November 17, 2005

About Shokooh

The other Iraqi war veterans

Dear Shokooh,

I am one of those “other” Iraqi War veterans. I was drafted into the Iranian Army during our 8 year war with Iraq. I was only in the Iranian military for a few short months before becoming injured and returning home. In the years after my service, I got married, moved to the United States, and finished my education. I haven’t really thought much about the war until recently.

I have suddenly found myself having intense nightmares about my experiences in the war. I can’t watch the news for fear of catching scenes that will remind me of my experiences. I was teenager when I was in the war, but I saw some horrible things that are now replaying and replaying in my mind. Sometimes I feel that I right there again, my heart pounds very hard and I have trouble breathing. I am scared that I am going crazy.

Why would this come back to bother me so many years later? What can I do to stop thinking about this? 

Thank you for your help,



Dear Anonymous,

Thank for your bravery in coming forward to talk of your experiences. I have no doubt that there are countless other veterans of the Iran-Iraq War who share your nightmares, your fears, and your anxiety. While I haven’t met you and am therefore not in a position to offer diagnosis, I can say that the symptoms you are describing, combined with your direct experiences in combat, sound consistent with experiences of Post Traumatic Stress Disorder.

Post Traumatic Stress Disorder, or PTSD, is an anxiety disorder that can develop after an individual is exposed to a terrifying event or traumatic ordeal in which serious physical harm occurred, was threatened, or was believed imminent. Examples of traumatic events which may trigger PTSD include violent personal assaults, natural disasters, terrorist attacks, automobile accidents, rape, sexual abuse, or military combat. 

Most people will experience a trauma at some point in their lives. As a result, some individuals will experience debilitating symptoms that interfere with daily life. These symptoms are often similar to some of the things you described in your email. PTSD is serious and can have devastating effects on an individual’s quality of life -- it is complicated by the fact that PTSD frequently occurs in conjunction with related disorders such as depression, substance abuse, problems of memory or cognition, and other anxiety disorders. Researchers estimate that 5% of men and 10% of women experience symptoms of PTSD. The percentage is, naturally, much higher for veterans of any war, particularly those who served in active combat.

People who are suffering from PTSD often feel as if they are reliving the experience through nightmares or flashbacks. They replay specific details in their minds over and over again. They may even feel as if they are back in the moment, experiencing the trauma again. Many of my patients suffering from PTSD have asked the very question you ask -- what can I do to stop thinking about this? I wish I had a simple answer for you, something that would magically make the difficult memories disappear. You have experienced something intense and painful that has triggered equally intense and painful symptoms.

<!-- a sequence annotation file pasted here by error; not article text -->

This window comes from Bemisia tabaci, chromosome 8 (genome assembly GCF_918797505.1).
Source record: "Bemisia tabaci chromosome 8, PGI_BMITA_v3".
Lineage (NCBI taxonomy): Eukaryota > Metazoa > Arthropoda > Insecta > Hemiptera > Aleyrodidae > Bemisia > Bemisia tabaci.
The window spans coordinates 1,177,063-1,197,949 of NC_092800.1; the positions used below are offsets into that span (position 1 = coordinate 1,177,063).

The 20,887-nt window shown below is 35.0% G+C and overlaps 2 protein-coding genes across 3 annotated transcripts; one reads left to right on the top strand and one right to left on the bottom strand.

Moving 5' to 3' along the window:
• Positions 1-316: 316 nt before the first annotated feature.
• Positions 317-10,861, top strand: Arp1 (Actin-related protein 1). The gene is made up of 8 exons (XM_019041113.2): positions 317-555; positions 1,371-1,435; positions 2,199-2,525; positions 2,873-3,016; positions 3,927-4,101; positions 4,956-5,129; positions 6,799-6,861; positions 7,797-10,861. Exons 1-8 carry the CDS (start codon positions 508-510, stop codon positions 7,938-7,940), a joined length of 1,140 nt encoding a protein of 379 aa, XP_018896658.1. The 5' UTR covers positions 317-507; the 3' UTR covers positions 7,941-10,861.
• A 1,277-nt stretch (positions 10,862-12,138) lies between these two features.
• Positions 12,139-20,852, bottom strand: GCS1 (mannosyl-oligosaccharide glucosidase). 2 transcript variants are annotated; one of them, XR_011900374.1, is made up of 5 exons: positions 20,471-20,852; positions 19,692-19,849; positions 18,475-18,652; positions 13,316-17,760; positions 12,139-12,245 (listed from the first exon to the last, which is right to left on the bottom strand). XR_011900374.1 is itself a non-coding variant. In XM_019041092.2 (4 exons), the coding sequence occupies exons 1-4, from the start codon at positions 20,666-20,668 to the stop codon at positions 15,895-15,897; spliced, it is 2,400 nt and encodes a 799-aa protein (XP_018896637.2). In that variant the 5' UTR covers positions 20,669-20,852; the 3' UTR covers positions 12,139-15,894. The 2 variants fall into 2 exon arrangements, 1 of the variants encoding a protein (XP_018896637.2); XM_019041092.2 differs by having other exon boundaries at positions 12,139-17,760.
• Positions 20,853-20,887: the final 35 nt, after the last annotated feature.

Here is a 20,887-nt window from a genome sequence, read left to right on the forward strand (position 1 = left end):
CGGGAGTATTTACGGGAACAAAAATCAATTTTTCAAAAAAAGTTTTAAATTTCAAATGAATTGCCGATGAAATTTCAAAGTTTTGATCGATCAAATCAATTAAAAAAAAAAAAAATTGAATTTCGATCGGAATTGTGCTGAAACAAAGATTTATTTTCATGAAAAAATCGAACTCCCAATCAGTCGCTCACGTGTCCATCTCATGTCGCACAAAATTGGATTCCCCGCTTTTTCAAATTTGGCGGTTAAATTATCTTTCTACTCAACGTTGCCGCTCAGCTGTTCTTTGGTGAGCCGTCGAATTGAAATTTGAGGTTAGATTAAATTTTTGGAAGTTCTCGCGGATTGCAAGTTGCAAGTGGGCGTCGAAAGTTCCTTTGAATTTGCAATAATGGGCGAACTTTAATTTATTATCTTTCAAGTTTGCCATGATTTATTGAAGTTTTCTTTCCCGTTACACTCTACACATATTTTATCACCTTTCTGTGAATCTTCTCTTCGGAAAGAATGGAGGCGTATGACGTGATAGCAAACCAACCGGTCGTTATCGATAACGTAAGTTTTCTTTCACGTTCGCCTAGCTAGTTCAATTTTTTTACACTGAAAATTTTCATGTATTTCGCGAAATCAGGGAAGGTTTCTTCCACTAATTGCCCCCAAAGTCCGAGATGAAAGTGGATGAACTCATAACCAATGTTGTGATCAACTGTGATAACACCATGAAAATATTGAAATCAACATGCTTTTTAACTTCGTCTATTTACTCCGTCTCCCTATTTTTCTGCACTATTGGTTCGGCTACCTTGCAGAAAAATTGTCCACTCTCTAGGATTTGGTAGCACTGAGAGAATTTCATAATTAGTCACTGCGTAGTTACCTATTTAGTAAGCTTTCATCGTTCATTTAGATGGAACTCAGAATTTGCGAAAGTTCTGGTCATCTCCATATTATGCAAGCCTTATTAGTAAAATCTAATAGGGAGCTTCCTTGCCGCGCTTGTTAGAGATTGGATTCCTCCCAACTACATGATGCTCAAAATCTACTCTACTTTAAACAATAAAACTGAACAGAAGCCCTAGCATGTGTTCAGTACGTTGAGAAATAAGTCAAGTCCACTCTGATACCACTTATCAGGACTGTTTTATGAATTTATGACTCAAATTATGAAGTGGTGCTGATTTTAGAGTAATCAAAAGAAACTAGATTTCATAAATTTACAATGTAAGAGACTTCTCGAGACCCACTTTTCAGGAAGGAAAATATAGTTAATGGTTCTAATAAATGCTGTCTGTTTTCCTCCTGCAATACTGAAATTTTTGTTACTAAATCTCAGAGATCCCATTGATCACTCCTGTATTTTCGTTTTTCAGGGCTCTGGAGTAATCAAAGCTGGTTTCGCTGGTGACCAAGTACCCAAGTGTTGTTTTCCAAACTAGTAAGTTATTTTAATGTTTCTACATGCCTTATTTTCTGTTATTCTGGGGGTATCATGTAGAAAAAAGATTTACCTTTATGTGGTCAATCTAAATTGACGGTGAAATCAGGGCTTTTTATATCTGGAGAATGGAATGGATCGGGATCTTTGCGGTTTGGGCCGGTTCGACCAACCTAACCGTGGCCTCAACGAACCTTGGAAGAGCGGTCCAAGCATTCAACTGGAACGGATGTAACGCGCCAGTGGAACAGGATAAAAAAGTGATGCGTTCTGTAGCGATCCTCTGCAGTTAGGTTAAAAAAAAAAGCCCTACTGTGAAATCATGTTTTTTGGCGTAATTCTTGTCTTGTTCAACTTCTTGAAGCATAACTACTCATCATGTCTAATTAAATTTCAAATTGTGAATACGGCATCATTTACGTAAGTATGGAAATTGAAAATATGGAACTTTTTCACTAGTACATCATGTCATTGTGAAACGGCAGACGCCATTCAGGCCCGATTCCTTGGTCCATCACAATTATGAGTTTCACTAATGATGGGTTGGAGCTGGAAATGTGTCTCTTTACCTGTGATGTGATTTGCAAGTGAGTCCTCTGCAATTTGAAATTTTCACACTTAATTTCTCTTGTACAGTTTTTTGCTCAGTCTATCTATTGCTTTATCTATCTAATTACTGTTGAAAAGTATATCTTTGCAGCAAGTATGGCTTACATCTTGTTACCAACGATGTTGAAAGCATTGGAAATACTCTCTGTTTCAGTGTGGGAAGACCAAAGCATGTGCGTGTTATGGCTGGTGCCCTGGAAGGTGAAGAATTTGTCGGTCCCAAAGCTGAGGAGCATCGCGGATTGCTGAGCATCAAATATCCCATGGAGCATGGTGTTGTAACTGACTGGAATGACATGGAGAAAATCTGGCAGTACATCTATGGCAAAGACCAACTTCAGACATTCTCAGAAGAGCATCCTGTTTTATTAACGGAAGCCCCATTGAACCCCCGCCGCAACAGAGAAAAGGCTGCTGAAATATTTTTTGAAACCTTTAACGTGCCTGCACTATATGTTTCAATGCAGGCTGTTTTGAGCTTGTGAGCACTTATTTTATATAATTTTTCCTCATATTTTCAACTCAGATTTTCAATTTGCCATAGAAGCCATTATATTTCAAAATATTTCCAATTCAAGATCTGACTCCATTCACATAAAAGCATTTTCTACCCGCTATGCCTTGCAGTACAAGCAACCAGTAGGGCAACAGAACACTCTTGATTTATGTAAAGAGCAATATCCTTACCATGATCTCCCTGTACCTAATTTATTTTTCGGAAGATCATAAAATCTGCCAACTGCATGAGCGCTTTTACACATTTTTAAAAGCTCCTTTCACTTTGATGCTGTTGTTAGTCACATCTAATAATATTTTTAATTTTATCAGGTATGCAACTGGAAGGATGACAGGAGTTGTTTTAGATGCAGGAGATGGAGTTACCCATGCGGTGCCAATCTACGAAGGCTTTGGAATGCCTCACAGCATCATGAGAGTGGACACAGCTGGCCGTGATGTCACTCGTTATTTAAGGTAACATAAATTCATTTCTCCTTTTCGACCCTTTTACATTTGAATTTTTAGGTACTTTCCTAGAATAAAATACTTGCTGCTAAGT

While the symptoms and statistics can seem overwhelming, please know that PTSD can be treated and there is every reason to believe that you can overcome the symptoms you are experiencing. 

Psychotherapy, in particular Cognitive Behavioral Therapy, has been proven quite effective and is a promising treatment for PTSD.  I strongly suggest that you work with a therapist who has specific experience treating PTSD. With caring guidance and time, you can work through the trauma and minimize your symptoms.  In the meantime, please make self-care a priority. If possible, avoid the news, especially television news that may have visual representations of combat situations in Afghanistan or Iraq. Try to stick to your usual routines and do the things that have traditionally helped you cope with stress. And, of course, I hope you will consider finding and working with a psychologist who can support you through this difficult time.

Thank you for taking the brave step of writing to me and sharing your experiences. We tend to forget that new wars can open old wounds. I wish you all the best and I remain faithful that your wounds can, with time, heal.

Be well,



This column is for general educational purposes only-- it is not a substitute for medical attention, counseling, or therapy of any kind. The Couch and the staff of this website urge you to seek immediate medical attention if you are in an urgent, harmful, or potentially dangerous situation. Psychiatric emergencies or urgent matters should be handled by calling 9-1-1 or going to the nearest emergency room.   Please note that your emails will not be answered on an individual basis and your confidentiality cannot be guaranteed. Top

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